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Hoffmann, R. A wiki for the life sciences where authorship matters. Nature Genetics (2008)

Effects of metal ions on white blood cells of patients with failed total joint arthroplasties.

In this study twenty-two patients who had revision surgery for aseptic loosening of joint prostheses were examined. The concentration in serum of soluble products of corrosion from the implant, that is, chromium (Cr), cobalt (Co), and nickel (Ni) ions, and the number of white blood cells (leucocytes, myeloid cells, lymphocyte subpopulations) were measured. Twenty patients with no implants were used as controls. The patients who had revision surgery showed normal Ni concentration whereas by statistical analysis that same patient group was shown to have serum Cr and Co levels significantly higher than those of the control. By flow cytometry, a significant decrease of leucocytes, myeloid cells, lymphocytes, and CD16 populations as found in patients versus controls whereas CD3, CD4, CD8, and CD20 positive cells were decreased, but not significantly. In the arthroplasty patients the Cr concentrations were inversely correlated with some of the immunologic parameters while no significant correlation was found between Co levels and decreased lymphocyte subpopulations. Only in revision surgery patients with high Cr concentrations did we find a significant decrease of lymphocytes, namely of CD4 and CD16 positive cells; revision surgery patients with normal Cr concentrations did not show a significant decrease of lymphocyte subpopulations. These data suggest that the presence of metal ions, especially chromium, released from prosthesis components could be associated with changes of lymphocyte subpopulations in patients with loosening of joint prostheses.[1]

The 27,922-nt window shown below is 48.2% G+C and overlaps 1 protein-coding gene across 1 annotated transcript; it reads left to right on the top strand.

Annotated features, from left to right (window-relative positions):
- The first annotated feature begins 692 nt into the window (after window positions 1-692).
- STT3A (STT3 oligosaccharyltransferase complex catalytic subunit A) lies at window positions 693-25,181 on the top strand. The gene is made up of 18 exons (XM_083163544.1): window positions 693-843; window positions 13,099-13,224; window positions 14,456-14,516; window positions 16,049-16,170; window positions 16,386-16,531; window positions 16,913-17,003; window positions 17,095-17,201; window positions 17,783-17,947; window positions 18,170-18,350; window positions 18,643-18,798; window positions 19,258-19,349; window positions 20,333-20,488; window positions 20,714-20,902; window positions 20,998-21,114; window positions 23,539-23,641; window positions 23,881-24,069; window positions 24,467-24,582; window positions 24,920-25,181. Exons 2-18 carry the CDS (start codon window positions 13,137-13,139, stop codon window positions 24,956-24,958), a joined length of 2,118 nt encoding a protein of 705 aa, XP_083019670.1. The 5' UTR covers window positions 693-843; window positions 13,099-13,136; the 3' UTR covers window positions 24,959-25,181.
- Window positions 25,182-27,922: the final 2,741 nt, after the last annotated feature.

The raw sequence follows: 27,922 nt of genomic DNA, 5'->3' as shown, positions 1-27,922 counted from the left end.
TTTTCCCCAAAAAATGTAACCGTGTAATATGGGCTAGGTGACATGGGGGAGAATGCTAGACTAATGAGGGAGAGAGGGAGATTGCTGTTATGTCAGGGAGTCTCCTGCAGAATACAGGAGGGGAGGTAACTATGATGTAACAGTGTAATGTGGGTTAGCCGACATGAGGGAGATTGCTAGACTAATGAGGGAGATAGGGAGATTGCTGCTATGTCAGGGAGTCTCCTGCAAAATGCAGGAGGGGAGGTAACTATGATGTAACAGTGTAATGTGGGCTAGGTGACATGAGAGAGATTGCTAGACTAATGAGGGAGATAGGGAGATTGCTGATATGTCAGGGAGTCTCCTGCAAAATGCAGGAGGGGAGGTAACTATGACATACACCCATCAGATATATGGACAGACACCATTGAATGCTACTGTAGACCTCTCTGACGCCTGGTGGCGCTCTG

1. Effects of metal ions on white blood cells of patients with failed total joint arthroplasties. Savarino, L., Granchi, D., Ciapetti, G., Stea, S., Donati, M.E., Zinghi, G., Fontanesi, G., Rotini, R., Montanaro, L. J. Biomed. Mater. Res. (1999) [Pubmed]
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